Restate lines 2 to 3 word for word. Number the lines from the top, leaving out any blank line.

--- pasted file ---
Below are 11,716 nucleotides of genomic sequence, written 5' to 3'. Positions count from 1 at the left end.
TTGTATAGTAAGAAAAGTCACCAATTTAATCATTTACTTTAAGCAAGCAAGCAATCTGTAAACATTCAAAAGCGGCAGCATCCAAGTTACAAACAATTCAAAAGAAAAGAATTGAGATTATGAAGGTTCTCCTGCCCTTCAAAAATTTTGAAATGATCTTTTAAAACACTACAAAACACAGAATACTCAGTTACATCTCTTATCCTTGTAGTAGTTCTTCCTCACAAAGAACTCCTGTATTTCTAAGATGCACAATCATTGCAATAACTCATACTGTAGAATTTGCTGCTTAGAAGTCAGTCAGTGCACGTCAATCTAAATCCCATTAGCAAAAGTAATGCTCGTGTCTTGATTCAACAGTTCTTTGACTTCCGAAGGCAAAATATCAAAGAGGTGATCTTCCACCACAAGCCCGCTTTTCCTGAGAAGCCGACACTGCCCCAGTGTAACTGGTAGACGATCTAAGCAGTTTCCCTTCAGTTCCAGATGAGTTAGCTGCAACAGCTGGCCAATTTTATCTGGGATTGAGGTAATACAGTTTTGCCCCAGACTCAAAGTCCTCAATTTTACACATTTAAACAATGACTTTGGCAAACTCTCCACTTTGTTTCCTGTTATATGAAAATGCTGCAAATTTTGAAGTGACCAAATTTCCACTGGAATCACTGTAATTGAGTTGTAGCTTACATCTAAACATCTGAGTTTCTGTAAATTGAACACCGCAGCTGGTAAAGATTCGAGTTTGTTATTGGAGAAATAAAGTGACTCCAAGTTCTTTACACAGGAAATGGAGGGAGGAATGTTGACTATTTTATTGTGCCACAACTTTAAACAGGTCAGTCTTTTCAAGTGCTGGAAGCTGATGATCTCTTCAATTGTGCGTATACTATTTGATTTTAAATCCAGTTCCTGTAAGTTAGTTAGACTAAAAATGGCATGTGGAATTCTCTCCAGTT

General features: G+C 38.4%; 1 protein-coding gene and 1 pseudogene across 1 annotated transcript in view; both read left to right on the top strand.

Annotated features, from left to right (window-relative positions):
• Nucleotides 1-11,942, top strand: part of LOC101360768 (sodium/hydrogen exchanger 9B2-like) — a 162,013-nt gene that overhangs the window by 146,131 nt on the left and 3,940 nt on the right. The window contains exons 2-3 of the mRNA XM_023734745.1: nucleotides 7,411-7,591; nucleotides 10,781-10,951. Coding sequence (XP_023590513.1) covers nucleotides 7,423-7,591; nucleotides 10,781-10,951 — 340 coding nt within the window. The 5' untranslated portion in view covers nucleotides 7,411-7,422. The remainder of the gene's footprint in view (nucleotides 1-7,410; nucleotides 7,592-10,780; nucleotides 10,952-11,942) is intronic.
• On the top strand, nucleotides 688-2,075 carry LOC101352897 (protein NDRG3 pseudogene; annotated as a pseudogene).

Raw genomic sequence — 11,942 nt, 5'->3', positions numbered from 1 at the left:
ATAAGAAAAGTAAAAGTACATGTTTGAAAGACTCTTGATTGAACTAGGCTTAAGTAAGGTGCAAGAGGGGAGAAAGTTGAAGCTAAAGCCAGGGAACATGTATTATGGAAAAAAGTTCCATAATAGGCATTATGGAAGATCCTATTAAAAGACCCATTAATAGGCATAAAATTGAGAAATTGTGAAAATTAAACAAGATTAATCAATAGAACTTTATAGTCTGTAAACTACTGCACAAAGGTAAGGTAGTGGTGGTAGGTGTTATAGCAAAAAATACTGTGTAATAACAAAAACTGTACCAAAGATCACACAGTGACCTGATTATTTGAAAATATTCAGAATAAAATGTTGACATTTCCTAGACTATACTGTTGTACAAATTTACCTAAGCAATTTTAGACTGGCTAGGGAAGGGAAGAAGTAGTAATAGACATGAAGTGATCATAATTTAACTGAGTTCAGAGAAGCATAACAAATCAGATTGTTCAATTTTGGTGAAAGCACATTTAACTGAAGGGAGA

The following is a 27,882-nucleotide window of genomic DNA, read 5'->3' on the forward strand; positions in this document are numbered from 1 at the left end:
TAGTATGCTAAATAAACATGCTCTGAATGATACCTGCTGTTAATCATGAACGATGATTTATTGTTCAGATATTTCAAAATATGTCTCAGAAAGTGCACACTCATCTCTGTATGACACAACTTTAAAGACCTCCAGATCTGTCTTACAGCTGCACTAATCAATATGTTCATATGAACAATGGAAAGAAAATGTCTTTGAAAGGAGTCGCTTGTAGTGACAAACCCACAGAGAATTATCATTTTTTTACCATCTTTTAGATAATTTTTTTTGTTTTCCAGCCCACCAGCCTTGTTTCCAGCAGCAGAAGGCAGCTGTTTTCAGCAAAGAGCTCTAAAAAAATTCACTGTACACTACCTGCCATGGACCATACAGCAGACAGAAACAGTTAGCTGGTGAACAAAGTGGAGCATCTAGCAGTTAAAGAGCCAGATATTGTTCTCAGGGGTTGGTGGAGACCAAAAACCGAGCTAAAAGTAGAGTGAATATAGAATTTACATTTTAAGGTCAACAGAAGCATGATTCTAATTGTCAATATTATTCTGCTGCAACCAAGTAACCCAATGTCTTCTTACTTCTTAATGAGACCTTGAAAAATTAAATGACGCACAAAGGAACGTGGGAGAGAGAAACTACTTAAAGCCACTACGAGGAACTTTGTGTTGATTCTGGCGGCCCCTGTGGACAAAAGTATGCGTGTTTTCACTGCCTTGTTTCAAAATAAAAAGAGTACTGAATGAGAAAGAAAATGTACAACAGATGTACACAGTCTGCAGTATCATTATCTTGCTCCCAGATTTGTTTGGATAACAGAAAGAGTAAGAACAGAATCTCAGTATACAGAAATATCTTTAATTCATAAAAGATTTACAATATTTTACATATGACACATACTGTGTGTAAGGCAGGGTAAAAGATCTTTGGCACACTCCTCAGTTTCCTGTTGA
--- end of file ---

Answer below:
TTGTATAGTAAGAAAAGTCACCAATTTAATCATTTACTTTAAGCAAGCAAGCAATCTGTAAACATTCAAAAGCGGCAGCATCCAAGTTACAAACAATTCAAAAGAAAAGAATTGAGATTATGAAGGTTCTCCTGCCCTTCAAAAATTTTGAAATGATCTTTTAAAACACTACAAAACACAGAATACTCAGTTACATCTCTTATCCTTGTAGTAGTTCTTCCTCACAAAGAACTCCTGTATTTCTAAGATGCACAATCATTGCAATAACTCATACTGTAGAATTTGCTGCTTAGAAGTCAGTCAGTGCACGTCAATCTAAATCCCATTAGCAAAAGTAATGCTCGTGTCTTGATTCAACAGTTCTTTGACTTCCGAAGGCAAAATATCAAAGAGGTGATCTTCCACCACAAGCCCGCTTTTCCTGAGAAGCCGACACTGCCCCAGTGTAACTGGTAGACGATCTAAGCAGTTTCCCTTCAGTTCCAGATGAGTTAGCTGCAACAGCTGGCCAATTTTATCTGGGATTGAGGTAATACAGTTTTGCCCCAGACTCAAAGTCCTCAATTTTACACATTTAAACAATGACTTTGGCAAACTCTCCACTTTGTTTCCTGTTATATGAAAATGCTGCAAATTTTGAAGTGACCAAATTTCCACTGGAATCACTGTAATTGAGTTGTAGCTTACATCTAAACATCTGAGTTTCTGTAAATTGAACACCGCAGCTGGTAAAGATTCGAGTTTGTTATTGGAGAAATAAAGTGACTCCAAGTTCTTTACACAGGAAATGGAGGGAGGAATGTTGACTATTTTATTGTGCCACAACTTTAAACAGGTCAGTCTTTTCAAGTGCTGGAAGCTGATGATCTCTTCAATTGTGCGTATACTATTTGATTTTAAATCCAGTTCCTGTAAGTTAGTTAGACTAAAAATGGCATGTGGAATTCTCTCCAGTT

General features: G+C 38.4%; 1 protein-coding gene and 1 pseudogene across 1 annotated transcript in view; both read left to right on the top strand.